Joint pain can be discomfort, pain, or inflammation arising from any part of a joint—including cartilage, bone, ligaments, tendons, or muscles. Most commonly, however, joint pain refers to arthritis or arthralgia, which is inflammation or pain from within the joint itself.
Joint pain can be mild, causing soreness only after certain activities, or it can be severe, making even limited movement, particularly bearing weight, extremely painful.
Causes of joint pain include:
- Adult Still’s disease
- Ankylosing spondylitis
- Avascular necrosis
- Bone cancer
- Broken bone
- Complex regional pain syndrome
- Meralgia paresthetica
- Gonococcal arthritis
- Hypothyroidism (underactive thyroid)
- Juvenile rheumatoid arthritis
- Lyme disease
- Paget’s disease of bone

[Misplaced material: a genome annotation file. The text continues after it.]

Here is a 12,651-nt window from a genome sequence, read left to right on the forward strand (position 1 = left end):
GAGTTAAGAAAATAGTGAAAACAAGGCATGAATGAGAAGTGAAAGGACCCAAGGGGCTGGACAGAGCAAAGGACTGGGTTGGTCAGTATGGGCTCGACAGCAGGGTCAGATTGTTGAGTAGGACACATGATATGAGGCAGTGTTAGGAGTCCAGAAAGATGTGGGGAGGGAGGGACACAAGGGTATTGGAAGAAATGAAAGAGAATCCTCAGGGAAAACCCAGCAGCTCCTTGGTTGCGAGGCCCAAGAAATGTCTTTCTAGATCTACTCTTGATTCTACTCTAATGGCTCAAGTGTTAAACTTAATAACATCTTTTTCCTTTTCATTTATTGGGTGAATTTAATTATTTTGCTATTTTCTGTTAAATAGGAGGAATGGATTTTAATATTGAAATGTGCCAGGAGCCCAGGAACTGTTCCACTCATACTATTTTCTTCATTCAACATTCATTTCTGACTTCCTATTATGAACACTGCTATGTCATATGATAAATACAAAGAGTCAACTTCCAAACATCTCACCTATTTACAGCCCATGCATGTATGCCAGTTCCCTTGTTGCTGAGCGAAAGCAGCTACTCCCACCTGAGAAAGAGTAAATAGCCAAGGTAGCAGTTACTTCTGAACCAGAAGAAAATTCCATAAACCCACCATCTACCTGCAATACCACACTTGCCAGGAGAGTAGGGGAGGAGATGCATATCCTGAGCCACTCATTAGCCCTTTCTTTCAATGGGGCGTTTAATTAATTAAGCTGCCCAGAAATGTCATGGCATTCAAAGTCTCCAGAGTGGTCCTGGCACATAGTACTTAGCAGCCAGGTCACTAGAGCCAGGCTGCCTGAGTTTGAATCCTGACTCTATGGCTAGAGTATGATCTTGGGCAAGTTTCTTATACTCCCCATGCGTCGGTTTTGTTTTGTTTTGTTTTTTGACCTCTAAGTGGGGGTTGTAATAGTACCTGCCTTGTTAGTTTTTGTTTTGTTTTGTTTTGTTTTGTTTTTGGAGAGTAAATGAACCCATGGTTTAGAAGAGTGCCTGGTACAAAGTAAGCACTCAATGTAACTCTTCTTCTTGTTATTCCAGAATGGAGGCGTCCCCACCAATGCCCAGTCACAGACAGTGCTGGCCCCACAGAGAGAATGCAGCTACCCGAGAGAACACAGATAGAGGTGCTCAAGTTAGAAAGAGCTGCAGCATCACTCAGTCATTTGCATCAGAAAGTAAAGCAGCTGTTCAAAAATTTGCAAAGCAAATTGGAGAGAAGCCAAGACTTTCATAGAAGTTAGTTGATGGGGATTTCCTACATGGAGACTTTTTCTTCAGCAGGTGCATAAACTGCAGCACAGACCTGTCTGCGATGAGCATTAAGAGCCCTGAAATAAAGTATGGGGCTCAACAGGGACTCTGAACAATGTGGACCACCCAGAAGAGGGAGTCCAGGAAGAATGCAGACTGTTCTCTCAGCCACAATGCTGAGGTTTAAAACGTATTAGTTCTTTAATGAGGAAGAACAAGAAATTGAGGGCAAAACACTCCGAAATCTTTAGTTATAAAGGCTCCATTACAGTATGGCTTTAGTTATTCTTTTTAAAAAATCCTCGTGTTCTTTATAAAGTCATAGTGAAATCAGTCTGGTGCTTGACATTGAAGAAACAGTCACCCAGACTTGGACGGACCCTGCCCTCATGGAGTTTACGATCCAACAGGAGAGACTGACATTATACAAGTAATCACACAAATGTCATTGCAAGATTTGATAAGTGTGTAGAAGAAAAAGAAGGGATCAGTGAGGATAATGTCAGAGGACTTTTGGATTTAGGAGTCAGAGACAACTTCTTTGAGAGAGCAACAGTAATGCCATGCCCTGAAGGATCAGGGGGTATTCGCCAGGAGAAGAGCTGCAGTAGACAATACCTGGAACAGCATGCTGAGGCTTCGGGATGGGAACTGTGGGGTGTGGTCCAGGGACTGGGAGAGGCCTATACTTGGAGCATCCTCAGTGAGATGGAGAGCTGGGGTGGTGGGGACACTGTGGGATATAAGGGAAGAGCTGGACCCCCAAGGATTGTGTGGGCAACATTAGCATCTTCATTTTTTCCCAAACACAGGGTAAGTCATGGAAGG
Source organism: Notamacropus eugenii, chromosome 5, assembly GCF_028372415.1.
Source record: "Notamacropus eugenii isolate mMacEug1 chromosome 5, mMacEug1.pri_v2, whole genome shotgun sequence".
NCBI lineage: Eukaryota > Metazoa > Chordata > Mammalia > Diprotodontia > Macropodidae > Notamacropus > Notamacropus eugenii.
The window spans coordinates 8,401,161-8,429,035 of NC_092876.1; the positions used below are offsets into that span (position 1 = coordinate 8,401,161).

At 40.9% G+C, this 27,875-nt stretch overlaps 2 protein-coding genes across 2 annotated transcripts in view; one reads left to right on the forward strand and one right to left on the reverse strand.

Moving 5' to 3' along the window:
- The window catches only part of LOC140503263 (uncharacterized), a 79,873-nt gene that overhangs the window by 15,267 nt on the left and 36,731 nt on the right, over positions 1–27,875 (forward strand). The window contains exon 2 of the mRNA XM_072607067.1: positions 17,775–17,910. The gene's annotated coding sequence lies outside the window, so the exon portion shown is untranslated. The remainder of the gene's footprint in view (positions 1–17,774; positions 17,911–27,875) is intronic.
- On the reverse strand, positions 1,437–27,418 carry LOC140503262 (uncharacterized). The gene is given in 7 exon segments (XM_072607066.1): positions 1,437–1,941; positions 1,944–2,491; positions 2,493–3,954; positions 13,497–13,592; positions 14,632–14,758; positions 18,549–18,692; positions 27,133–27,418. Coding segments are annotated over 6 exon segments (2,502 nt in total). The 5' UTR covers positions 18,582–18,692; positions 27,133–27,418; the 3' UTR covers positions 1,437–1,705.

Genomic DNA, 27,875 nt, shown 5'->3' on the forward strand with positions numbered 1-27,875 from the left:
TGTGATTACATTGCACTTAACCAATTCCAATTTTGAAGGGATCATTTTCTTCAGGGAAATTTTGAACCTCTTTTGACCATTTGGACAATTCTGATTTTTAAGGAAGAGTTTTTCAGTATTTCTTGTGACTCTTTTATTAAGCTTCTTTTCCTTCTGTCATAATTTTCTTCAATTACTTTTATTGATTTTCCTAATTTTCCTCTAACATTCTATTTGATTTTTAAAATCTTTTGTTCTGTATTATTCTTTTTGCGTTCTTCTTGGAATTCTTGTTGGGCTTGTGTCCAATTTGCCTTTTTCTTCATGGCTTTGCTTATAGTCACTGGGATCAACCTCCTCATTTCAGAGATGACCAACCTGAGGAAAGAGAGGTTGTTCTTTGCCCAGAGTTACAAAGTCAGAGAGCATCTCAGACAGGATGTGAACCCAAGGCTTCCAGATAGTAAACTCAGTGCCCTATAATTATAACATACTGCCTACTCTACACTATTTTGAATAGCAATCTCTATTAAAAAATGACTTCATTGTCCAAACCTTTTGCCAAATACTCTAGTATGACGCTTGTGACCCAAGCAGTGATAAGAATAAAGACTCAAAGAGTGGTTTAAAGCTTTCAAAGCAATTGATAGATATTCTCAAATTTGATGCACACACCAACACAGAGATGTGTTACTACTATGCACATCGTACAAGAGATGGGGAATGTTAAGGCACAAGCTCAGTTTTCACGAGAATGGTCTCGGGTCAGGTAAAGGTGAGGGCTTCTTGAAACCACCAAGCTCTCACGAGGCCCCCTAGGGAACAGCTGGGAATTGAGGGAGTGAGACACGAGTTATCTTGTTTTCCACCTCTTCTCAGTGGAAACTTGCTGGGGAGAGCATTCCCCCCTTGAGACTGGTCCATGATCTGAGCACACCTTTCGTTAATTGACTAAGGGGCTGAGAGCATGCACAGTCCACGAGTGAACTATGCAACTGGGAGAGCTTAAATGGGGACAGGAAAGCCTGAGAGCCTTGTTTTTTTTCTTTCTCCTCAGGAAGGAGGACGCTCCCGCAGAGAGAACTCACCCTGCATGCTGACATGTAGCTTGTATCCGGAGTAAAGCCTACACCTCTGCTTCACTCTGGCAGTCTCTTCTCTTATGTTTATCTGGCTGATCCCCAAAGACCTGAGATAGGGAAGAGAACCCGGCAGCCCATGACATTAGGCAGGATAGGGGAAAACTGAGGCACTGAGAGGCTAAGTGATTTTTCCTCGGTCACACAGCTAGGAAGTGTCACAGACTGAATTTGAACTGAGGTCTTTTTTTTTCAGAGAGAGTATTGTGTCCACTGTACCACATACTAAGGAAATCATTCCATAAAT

- Polymyalgia rheumatica
- Psoriatic arthritis
- Reactive arthritis
- Sprains and strains
- Rheumatoid arthritis
- Septic arthritis
- Sprains and strains
When to see a doctor
Joint pain is rarely an emergency. Most cases of mild joint pain can be successfully managed at home.
Make an appointment with your doctor if your joint pain is accompanied by:
- Tenderness and warmth around the joint
See a doctor immediately if your joint pain is caused by an injury and is accompanied by:
- Joint deformity
- Inability to use the joint
- Intense pain
- Sudden swelling
When caring for mild joint pain at home, follow these tips:
- Try an over-the-counter pain reliever, such as ibuprofen (Advil, Motrin IB, others) or naproxen sodium (Aleve).
- Avoid using your joint in ways that cause or worsen pain.
- Apply ice or a package of frozen peas to your painful joint for 15 to 20 minutes a few times each day.
- Apply a heating pad, soak in a warm tub, or take a warm shower to relax muscles and increase circulation.
Publication Date: 2008-08-29
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